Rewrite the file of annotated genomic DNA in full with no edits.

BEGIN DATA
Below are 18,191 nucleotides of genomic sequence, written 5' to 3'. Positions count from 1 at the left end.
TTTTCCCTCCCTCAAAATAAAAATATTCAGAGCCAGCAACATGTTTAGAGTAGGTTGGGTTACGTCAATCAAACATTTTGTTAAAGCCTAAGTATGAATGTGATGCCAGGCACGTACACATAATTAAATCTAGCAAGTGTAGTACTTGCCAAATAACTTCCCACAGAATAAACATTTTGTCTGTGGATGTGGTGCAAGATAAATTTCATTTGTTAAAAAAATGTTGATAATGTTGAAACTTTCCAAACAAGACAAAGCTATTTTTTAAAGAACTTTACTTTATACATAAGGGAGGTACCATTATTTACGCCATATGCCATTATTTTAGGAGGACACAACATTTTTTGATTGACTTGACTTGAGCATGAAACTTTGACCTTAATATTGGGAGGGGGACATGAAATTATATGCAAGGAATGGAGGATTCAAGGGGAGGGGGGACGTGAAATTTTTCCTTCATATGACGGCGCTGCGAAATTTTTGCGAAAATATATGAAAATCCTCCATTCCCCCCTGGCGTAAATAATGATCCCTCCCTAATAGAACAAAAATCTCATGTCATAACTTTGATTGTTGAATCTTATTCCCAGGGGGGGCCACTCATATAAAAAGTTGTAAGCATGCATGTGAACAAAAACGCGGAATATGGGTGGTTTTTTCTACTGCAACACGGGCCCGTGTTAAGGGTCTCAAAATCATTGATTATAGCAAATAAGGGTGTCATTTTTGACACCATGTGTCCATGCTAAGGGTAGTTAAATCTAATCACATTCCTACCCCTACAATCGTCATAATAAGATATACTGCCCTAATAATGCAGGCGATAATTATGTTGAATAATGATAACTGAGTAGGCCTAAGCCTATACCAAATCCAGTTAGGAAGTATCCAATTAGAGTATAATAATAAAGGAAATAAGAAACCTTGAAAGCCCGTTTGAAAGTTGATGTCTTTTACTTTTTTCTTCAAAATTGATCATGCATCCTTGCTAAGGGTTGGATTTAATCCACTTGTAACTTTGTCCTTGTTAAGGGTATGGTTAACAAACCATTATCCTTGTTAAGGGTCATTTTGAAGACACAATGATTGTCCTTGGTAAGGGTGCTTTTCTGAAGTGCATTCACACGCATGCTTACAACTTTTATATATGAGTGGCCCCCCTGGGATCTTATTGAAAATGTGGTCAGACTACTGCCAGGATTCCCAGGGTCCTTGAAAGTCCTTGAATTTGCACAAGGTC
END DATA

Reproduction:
Below are 18,191 nucleotides of genomic sequence, written 5' to 3'. Positions count from 1 at the left end.
TTTTCCCTCCCTCAAAATAAAAATATTCAGAGCCAGCAACATGTTTAGAGTAGGTTGGGTTACGTCAATCAAACATTTTGTTAAAGCCTAAGTATGAATGTGATGCCAGGCACGTACACATAATTAAATCTAGCAAGTGTAGTACTTGCCAAATAACTTCCCACAGAATAAACATTTTGTCTGTGGATGTGGTGCAAGATAAATTTCATTTGTTAAAAAAATGTTGATAATGTTGAAACTTTCCAAACAAGACAAAGCTATTTTTTAAAGAACTTTACTTTATACATAAGGGAGGTACCATTATTTACGCCATATGCCATTATTTTAGGAGGACACAACATTTTTTGATTGACTTGACTTGAGCATGAAACTTTGACCTTAATATTGGGAGGGGGACATGAAATTATATGCAAGGAATGGAGGATTCAAGGGGAGGGGGGACGTGAAATTTTTCCTTCATATGACGGCGCTGCGAAATTTTTGCGAAAATATATGAAAATCCTCCATTCCCCCCTGGCGTAAATAATGATCCCTCCCTAATAGAACAAAAATCTCATGTCATAACTTTGATTGTTGAATCTTATTCCCAGGGGGGGCCACTCATATAAAAAGTTGTAAGCATGCATGTGAACAAAAACGCGGAATATGGGTGGTTTTTTCTACTGCAACACGGGCCCGTGTTAAGGGTCTCAAAATCATTGATTATAGCAAATAAGGGTGTCATTTTTGACACCATGTGTCCATGCTAAGGGTAGTTAAATCTAATCACATTCCTACCCCTACAATCGTCATAATAAGATATACTGCCCTAATAATGCAGGCGATAATTATGTTGAATAATGATAACTGAGTAGGCCTAAGCCTATACCAAATCCAGTTAGGAAGTATCCAATTAGAGTATAATAATAAAGGAAATAAGAAACCTTGAAAGCCCGTTTGAAAGTTGATGTCTTTTACTTTTTTCTTCAAAATTGATCATGCATCCTTGCTAAGGGTTGGATTTAATCCACTTGTAACTTTGTCCTTGTTAAGGGTATGGTTAACAAACCATTATCCTTGTTAAGGGTCATTTTGAAGACACAATGATTGTCCTTGGTAAGGGTGCTTTTCTGAAGTGCATTCACACGCATGCTTACAACTTTTATATATGAGTGGCCCCCCTGGGATCTTATTGAAAATGTGGTCAGACTACTGCCAGGATTCCCAGGGTCCTTGAAAGTCCTTGAATTTGCACAAGGTC